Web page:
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What Tests Shouldn’t you do as part of your Executive/Annual Medical?

So we’re all crawling out from under our rocks and thinking about all the things we neglected during the Pandemic. Our health included. That means Annual and Executive Medicals. “The bigger the better Doc. Give me every test you got. Take me up to my insurance limit. “

Whoa, hold up there! Everything in moderation, including yes, medical tests. We pride ourselves on ethical consultations… and we are here to empower YOU to be the healthiest version of yourself by educating you.

This is Dr Analisa Cumberbatch who has an interest in Corporate Medicine, and is well placed to advise us as she used to work as a Medical Advisor for a large brokerage firm. 

“The last few months I have realised that people have neglected to do their basic medical screens during the pandemic period. When I question why I recognise that if people feel well they do not see the need for the annual medical. Therefore, I would like to answer some important questions about your Annual Preventive Medical.

So what’s an annual preventive medical?

It is what I like to call a “wellness visit” to your doctor when you are screened for any illnesses though a process of discussions, examinations and investigations. The main goal is to prevent disease or the worsening of an existing condition.

Why should I see a doctor if I feel well?

A Valid point….Traditionally we only visit our doctor if we have a problem. However you will be happy to know that our role also involves educating and motivating you to live a healthy life and to PREVENT illnesses if we can.  To do this we need to identify your potential risks by discussing with you your personal history: medical, family, work, lifestyle, psychological and stress diet, exercise etc. This information tells us about your health risks, guides the investigations that should be done and your treatment options. It is very important to understand that the tests we recommend are  based on YOUR medical requirements.

When I go for my medical I am presented with different packages with different types of tests. How do I know which one to choose?

Great Question!  A preventive medical is NOT A ONE SIZE FITS ALL! I also do not believe in padding your medical with unnecessary tests that may actually do more harm than good and cost you and your insurance company more money.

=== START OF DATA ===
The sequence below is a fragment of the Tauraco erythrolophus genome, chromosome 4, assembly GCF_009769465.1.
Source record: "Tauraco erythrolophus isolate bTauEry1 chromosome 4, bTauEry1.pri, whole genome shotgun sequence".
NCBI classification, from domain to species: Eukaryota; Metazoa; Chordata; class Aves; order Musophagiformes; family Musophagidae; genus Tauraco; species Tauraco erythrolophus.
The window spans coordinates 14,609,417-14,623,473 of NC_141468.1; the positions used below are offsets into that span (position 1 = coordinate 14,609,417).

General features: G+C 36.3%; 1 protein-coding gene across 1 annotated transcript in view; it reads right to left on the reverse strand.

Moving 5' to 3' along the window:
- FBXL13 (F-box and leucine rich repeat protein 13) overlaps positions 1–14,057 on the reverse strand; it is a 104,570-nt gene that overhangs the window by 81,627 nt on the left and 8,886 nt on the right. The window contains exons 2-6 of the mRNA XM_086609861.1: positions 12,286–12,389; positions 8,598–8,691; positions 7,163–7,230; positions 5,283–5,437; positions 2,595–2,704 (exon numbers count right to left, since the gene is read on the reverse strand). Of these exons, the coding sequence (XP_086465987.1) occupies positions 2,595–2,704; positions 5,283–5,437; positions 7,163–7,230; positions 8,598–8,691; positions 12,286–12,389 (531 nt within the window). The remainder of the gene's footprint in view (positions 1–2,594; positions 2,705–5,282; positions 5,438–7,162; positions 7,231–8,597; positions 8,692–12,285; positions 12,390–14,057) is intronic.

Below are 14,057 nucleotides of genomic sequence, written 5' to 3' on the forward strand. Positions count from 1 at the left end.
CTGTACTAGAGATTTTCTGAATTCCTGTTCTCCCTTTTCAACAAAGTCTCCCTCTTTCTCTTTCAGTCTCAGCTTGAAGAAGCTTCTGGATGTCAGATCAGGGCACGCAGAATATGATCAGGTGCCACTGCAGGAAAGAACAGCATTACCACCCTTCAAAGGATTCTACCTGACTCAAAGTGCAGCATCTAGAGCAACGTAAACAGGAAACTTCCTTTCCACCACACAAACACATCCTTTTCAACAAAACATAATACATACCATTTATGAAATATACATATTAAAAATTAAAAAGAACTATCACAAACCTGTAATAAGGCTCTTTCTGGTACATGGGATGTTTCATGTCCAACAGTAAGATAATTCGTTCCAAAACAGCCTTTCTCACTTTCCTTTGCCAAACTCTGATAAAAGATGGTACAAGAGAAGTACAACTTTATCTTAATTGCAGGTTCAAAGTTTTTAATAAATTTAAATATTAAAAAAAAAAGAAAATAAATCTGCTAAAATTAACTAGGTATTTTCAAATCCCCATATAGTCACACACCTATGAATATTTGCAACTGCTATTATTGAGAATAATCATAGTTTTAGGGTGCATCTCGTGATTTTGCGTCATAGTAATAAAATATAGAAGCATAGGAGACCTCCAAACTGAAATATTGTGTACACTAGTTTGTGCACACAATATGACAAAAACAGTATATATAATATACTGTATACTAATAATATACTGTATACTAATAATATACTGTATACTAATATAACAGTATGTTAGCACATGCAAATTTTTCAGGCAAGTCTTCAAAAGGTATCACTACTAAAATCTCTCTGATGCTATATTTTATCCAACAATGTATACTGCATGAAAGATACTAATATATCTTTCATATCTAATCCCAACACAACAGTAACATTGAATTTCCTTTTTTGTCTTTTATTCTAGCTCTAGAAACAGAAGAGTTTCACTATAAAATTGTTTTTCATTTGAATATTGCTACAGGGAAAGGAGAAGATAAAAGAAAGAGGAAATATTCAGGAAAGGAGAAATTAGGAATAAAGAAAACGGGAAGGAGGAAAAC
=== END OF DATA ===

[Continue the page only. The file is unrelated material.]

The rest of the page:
Yes, there are basic tests that should be done as part of the screening process, but this is strictly based on age and gender. Anything further is guided by your medical history that was discussed during your consultation. Truth be told, you should run in the opposite direction if you are offered tests without a reason.

Thankfully there are international organisations (The US Preventive Services Task Force, The World Health Organisation and the Centre for Disease Control) that have developed guidelines on screening investigations and these guidelines are updated on a regular basis.

What I am trying to say is the point of a preventive medical is not to make you feel like you are getting a gold star by doing a lot of tests. The point is to sit down with an experienced physician who listens to you, examines you and uses their clinical expertise to guide you as to which tests you will need as well as discuss with you your treatment plan for a healthy life. After all, you are having your medical done by a doctor not a lab! You should leave your medical with a complete understanding of your health with a roadmap to something healthier, not wondering what on earth your report means.

So what are the basic recommended tests?

  • Blood Pressure

  • Height and weight with a body mass index (BMI) calculation

  • Urine screen

  • Complete blood count

  • HBA1C to measure your blood sugar control

  • Fasting Lipid profile (to assess your cholesterol and evaluate your cardiac risk.)

  • Liver and Kidney function test (for people with a chronic disease)

  • Thyroid function test (for known or suspected thyroid disease)

  • Pap Smear from age 21 (recommended once every three years unless otherwise directed by your doctor)

  • Mammogram from age 45 (unless otherwise directed by your doctor)

  • Colonoscopy which is recommended at age 50 and at age 40 for people who are high risk.

Please note the investigations that are NOT screening tests:

  • Tumor markers (CEA; CA19-9 CA125 etc)

  • ECG

  • Chest X-Ray

  • Spirometry (lung function tests)

  • Stress ECG (stress tests)

I just want to clarify, I am not saying that these tests should not be done ever, all I am trying to impress upon you is that they should only be performed if during your medical consultation there is some aspect of your history that directs your doctor to request them.

Stay tuned for more details on why and when these tests are indicated in our upcoming sessions”


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